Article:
In the early spring, Nikola invited Wisteria and her brother Byron to visit Fireholt. Nik dreaded entertaining on his limited resources, especially guests like the Vasilvers who were accustomed to the best of everything. He’d been living more frugally than ever since his return, but so many of his expenses were fixed that it was hard to cut back without laying off staff or postponing necessary repairs. He knew Wisteria was already aware of his circumstances and was not truly concerned she’d change her mind on seeing for herself his estate’s condition. Still, he did what he could to present it in the best possible light. His staff was more than commonly anxious to please. Only the greatcats were relaxed and mellow in the weeks leading up to the Vasilvers’ arrival.
By means unclear to him, Nikola had acquired an additional two greatcat…bodyguards, he supposed. They weren’t trained warcats like Anthser, and they weren’t on Nikola’s payroll – in fact, they paid him for their room and board – and they rotated out every four weeks. As they were officially guests of Anthser’s, no one asked them to do any work. The first pair, Oliver and Heather, Anthser had introduced back in Gracehaven as visiting friends, and had been among the greatcats who’d kept vigil over him during his time in the cottage. But Nikola noticed that even after his recovery, either one of those two or Anthser was always within earshot, keeping watch over him. After they were exchanged for a second pair, who behaved identically, Nik was no longer willing to credit that they were there to keep Anthser company. Nik suspected Anthser of hiring them, but both they and Anthser denied it. Nik supposed he could have denied them his hospitality and ordered them off for trespassing if they persisted, and on the one hand he hated the idea of unpaid employees. On the other hand, having an extra two sets of paws around was comforting. Nikola was no longer pathologically afraid of abduction, but he was aware that the world was not as safe a place for him as he had always assumed.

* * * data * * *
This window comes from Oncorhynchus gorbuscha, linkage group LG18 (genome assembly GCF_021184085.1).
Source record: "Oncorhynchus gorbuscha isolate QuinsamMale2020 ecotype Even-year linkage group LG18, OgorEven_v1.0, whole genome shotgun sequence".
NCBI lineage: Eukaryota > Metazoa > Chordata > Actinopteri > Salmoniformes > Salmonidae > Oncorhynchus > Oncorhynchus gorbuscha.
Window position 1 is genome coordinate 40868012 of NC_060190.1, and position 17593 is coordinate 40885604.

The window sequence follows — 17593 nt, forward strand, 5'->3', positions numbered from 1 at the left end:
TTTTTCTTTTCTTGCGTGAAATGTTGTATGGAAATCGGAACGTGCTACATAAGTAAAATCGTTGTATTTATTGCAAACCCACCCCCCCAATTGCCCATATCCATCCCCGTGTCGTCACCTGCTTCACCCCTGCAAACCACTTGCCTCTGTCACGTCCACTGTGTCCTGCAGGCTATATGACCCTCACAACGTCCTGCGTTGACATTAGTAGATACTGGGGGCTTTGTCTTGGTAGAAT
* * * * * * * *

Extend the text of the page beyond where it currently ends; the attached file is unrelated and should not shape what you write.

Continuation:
Anthser was, nominally, still Nik’s employee. After Nikola’s recovery, Anthser had insisted at first that he didn’t want to get paid any more. “I don’t need a job and I don’t want one. I’m just going to hang about and eat your food and take up your space and do whatever I feel like. You shouldn’t pay me for that. It’d be like salarying a friend for keeping you company.”
Nik had accepted this for two weeks, by which point it had become clear that “whatever Anthser felt like” was “being a hyper-vigilant warcat and making sure no one even thought about bothering his lordship over anything”. Nik no longer asked him to run errands – or asked him to do anything else, for that matter – but Anthser volunteered to carry him wherever he happened to be going eight times in ten. At which point, Nik insisted that if Anthser wasn’t going to accept a salary he was going to hire another warcat and force Anthser to stop working. Anthser had negotiated down to half his former salary: “I’m still not running errands for you, you know.” Nikola was not happy about the whole affair, especially since his family had never paid Anthser what a warcat of his caliber could make elsewhere. But at some point, it did not feel worth fighting over any more.